Praise for Penn’s Philadelphia Grid

The Guardian dubs it a "utopian ideal" that lives on both here and around the world.

William Penn | Wikimedia Commons

William Penn | Wikimedia Commons

Turns out that William Penn was one smart dude.

We know that in Philadelphia, of course, but here comes The Guardian, pouring praise onto Penn and his grid plan for Philadelphia, dubbing the scheme a “utopian urban ideal” that lives on in cities around the world.

What’s more, William Penn’s planning process turned out to be great for bringing a bit of green into the otherwise asphalt-covered 21st century city:

But what makes Philadelphia’s grid so distinctive, and enduring, is “the green idea” embedded in its initial concept. For Kate Wingert-Playdon, associate dean of architecture and environmental design at Temple University’s Tyler School of Art, this is the thread that links Penn’s vision to the present day, and has become Philadelphia’s “core asset and value”. While many American cities promote the idea of sustainability, she argues that Philadelphia’s strategy for green growth – including its bid to be the greenest city in the US – builds directly on its founding planning principles.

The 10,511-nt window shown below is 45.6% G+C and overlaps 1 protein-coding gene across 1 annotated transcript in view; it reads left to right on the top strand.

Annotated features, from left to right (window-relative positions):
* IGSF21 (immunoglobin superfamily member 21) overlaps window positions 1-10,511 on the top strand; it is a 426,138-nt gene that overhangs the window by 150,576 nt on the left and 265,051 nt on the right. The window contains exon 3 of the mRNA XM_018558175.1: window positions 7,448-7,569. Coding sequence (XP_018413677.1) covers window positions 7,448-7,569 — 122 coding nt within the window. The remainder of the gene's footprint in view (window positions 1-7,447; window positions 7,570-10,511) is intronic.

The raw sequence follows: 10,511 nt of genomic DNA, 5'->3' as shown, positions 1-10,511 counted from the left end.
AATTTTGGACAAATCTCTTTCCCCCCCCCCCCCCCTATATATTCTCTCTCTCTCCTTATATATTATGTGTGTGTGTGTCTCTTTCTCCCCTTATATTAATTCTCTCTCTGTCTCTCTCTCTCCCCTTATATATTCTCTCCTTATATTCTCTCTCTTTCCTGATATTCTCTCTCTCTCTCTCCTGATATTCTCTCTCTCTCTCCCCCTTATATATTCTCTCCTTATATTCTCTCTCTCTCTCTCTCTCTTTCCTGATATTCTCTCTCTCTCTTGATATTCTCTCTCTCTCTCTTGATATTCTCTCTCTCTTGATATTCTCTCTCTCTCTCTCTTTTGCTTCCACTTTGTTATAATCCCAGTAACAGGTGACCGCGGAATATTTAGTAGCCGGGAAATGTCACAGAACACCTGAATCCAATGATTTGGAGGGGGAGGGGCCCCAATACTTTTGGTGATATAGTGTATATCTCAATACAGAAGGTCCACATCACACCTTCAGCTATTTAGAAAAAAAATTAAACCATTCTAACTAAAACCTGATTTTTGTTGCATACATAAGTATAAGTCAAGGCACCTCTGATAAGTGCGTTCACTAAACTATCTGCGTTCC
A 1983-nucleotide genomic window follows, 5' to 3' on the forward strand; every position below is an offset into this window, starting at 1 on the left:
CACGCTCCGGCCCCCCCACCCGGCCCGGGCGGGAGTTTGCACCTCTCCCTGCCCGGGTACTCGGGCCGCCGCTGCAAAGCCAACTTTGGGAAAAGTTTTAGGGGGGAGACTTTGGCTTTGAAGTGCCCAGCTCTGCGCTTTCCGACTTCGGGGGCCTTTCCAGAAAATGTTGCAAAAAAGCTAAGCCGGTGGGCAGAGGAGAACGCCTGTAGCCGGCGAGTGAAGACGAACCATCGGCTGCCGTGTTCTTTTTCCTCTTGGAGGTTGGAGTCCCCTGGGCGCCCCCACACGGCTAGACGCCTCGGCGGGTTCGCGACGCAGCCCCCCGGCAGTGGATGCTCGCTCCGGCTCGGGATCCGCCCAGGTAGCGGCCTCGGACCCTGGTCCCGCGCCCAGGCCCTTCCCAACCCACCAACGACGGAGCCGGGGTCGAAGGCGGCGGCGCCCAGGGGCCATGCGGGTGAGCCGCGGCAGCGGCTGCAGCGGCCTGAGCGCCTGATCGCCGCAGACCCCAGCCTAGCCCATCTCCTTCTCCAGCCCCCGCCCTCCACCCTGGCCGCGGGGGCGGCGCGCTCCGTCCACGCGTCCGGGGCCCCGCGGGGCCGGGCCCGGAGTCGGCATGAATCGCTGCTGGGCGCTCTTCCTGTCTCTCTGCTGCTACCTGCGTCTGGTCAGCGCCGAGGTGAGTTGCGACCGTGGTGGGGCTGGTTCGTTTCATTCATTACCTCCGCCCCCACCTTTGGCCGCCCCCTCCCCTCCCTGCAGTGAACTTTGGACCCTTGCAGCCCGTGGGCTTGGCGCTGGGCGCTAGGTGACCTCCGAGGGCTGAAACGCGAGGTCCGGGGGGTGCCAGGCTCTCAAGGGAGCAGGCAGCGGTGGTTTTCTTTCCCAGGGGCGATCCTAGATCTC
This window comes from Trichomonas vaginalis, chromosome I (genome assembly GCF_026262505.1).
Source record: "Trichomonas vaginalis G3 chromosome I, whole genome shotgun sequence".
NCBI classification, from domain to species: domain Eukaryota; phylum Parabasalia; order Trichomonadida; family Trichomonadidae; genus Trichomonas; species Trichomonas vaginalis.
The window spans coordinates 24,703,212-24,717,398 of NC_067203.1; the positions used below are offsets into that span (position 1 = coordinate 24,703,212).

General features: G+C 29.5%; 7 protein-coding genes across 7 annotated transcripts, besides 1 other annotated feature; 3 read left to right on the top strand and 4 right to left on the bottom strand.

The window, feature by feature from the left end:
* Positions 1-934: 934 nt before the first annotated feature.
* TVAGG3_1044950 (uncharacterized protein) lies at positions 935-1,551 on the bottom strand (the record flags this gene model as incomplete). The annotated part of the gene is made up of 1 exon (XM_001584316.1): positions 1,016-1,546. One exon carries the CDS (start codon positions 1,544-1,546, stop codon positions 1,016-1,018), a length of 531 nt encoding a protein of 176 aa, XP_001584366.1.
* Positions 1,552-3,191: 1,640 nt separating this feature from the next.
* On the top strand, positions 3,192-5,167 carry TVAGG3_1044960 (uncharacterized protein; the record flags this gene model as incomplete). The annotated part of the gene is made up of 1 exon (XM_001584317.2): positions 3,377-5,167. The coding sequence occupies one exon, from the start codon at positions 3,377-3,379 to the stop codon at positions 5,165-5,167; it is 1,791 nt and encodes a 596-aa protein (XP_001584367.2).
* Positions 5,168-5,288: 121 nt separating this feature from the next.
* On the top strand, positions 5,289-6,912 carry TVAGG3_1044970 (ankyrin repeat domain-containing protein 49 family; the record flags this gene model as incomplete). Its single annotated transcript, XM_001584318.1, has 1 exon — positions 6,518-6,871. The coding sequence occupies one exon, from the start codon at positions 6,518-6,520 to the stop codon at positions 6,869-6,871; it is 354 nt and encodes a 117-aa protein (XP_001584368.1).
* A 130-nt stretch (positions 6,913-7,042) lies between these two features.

Even the smallest urban lots in Holme’s plan provided room for a garden and small orchard alongside a house – “to the great content and satisfaction of all here concerned” – and streets that initially commemorated prominent residents were renamed after “the things that spontaneously grow in the country”, such as Chestnut, Mulberry and Vine.

The Guardian concludes: “However much the physical imprint of Penn’s plan may morph and fade, the values inscribed in his grid and squares – egality, adaptability, community, greenness – promise to shape the city’s image for years to come.” The article is part of the Guardian’s 50-part series charting the world’s urbanization. You can read the whole Philly piece here.